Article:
Figure 3

PRNP haplotypes of the U.S. classical BSE case and her sire. (a) Physical map of haplotype networks one and two that span PRNP regions of high and low LD, respectively. (b) PRNP haplotype relationships. Circles represent PRNP haplotypes observed in a group of 86 U.S. Holsteins. Circle areas are proportional to haplotype frequencies. Rectangles represent haplotypes with a frequency of less than 2.5% in the Holstein group. Vertical brackets denote haplotypes with deletion alleles from a 23-bp and/or 12-bp InDel previously associated with classical BSE susceptibility. (c) PRNP diplotypes of the U.S. classical BSE case and her sire. The frequencies of diplotypes "Ab" and "Ae" in the Holstein group are 0.264 and 0.030, respectively.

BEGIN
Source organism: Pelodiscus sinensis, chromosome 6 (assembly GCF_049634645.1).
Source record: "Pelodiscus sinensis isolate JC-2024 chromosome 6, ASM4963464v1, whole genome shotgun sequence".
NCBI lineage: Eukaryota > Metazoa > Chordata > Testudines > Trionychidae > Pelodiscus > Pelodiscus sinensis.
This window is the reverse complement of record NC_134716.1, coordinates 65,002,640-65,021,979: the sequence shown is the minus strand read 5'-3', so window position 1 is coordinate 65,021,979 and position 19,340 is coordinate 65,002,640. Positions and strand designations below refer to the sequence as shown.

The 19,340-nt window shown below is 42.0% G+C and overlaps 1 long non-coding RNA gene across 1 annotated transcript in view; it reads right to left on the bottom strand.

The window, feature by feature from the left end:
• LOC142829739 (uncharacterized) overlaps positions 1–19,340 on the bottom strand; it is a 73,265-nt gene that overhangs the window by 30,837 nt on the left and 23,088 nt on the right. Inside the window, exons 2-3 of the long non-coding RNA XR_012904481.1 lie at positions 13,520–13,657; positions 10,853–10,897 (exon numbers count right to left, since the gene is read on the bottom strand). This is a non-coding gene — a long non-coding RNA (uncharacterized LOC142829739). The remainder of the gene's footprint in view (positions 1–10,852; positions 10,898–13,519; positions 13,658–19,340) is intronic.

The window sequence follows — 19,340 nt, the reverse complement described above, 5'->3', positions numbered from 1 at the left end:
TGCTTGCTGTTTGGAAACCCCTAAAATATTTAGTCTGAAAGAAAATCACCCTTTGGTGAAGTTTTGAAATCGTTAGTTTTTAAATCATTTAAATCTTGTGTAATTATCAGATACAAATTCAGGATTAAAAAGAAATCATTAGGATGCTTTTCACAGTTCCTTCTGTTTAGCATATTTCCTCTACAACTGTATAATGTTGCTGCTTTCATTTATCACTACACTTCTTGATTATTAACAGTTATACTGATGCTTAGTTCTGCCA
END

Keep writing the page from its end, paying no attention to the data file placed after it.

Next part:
PRNP haplotypes of the classical BSE case and her sire were compared to each other and to those from 86 U.S. Holsteins, of which 82 were part of the USMARC Dairy Cattle Panel (MDCP1.5) [10] and 4 were part of the USMARC Beef Cattle Discovery Panel 2.1 (MBCDP2.1) [16]. The classical BSE case and her sire were both homozygous for a haplotype in network one that is common in U.S. Holstein (haplotype A, Figure 3). The two InDel deletion alleles that associate with BSE susceptibility are present on this haplotype. However, while the sire was homozygous for a common PRNP haplotype in network two (haplotype b), the classical BSE case was heterozygous for the same haplotype and one much less common (haplotype e). The frequencies of haplotype combinations "Ab" and "Ae" in the Holstein DNAs are 0.264 and 0.030, respectively. The significance of these haplotype combinations and classical BSE susceptibility is unknown. PRNP haplotype combinations such as those described here can be tested for association with either classical or atypical BSEs in larger studies.